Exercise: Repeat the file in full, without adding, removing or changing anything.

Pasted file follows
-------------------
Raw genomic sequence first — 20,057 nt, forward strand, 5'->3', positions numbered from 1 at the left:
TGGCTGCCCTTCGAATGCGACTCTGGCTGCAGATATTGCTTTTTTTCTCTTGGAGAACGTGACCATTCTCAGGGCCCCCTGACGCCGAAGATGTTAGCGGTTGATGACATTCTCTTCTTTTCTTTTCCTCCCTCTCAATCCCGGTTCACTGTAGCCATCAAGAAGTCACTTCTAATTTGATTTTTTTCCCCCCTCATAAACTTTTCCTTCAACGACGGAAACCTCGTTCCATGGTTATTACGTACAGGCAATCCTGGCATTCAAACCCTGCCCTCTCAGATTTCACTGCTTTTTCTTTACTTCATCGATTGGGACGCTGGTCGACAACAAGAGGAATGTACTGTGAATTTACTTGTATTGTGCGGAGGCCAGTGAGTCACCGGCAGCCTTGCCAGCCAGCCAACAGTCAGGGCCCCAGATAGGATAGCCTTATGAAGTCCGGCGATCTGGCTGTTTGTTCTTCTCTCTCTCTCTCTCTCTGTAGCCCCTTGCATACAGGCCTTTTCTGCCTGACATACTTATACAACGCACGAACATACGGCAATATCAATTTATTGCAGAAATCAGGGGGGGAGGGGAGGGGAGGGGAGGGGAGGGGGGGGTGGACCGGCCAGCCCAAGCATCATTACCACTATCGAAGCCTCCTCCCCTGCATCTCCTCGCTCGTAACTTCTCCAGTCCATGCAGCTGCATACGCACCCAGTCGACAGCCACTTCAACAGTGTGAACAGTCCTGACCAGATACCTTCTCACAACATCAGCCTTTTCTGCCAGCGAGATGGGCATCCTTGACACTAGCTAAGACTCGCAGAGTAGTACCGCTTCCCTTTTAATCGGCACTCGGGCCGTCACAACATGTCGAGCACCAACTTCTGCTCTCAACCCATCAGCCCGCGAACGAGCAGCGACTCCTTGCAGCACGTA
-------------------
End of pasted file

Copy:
Raw genomic sequence first — 20,057 nt, forward strand, 5'->3', positions numbered from 1 at the left:
TGGCTGCCCTTCGAATGCGACTCTGGCTGCAGATATTGCTTTTTTTCTCTTGGAGAACGTGACCATTCTCAGGGCCCCCTGACGCCGAAGATGTTAGCGGTTGATGACATTCTCTTCTTTTCTTTTCCTCCCTCTCAATCCCGGTTCACTGTAGCCATCAAGAAGTCACTTCTAATTTGATTTTTTTCCCCCCTCATAAACTTTTCCTTCAACGACGGAAACCTCGTTCCATGGTTATTACGTACAGGCAATCCTGGCATTCAAACCCTGCCCTCTCAGATTTCACTGCTTTTTCTTTACTTCATCGATTGGGACGCTGGTCGACAACAAGAGGAATGTACTGTGAATTTACTTGTATTGTGCGGAGGCCAGTGAGTCACCGGCAGCCTTGCCAGCCAGCCAACAGTCAGGGCCCCAGATAGGATAGCCTTATGAAGTCCGGCGATCTGGCTGTTTGTTCTTCTCTCTCTCTCTCTCTCTGTAGCCCCTTGCATACAGGCCTTTTCTGCCTGACATACTTATACAACGCACGAACATACGGCAATATCAATTTATTGCAGAAATCAGGGGGGGAGGGGAGGGGAGGGGAGGGGAGGGGGGGGTGGACCGGCCAGCCCAAGCATCATTACCACTATCGAAGCCTCCTCCCCTGCATCTCCTCGCTCGTAACTTCTCCAGTCCATGCAGCTGCATACGCACCCAGTCGACAGCCACTTCAACAGTGTGAACAGTCCTGACCAGATACCTTCTCACAACATCAGCCTTTTCTGCCAGCGAGATGGGCATCCTTGACACTAGCTAAGACTCGCAGAGTAGTACCGCTTCCCTTTTAATCGGCACTCGGGCCGTCACAACATGTCGAGCACCAACTTCTGCTCTCAACCCATCAGCCCGCGAACGAGCAGCGACTCCTTGCAGCACGTA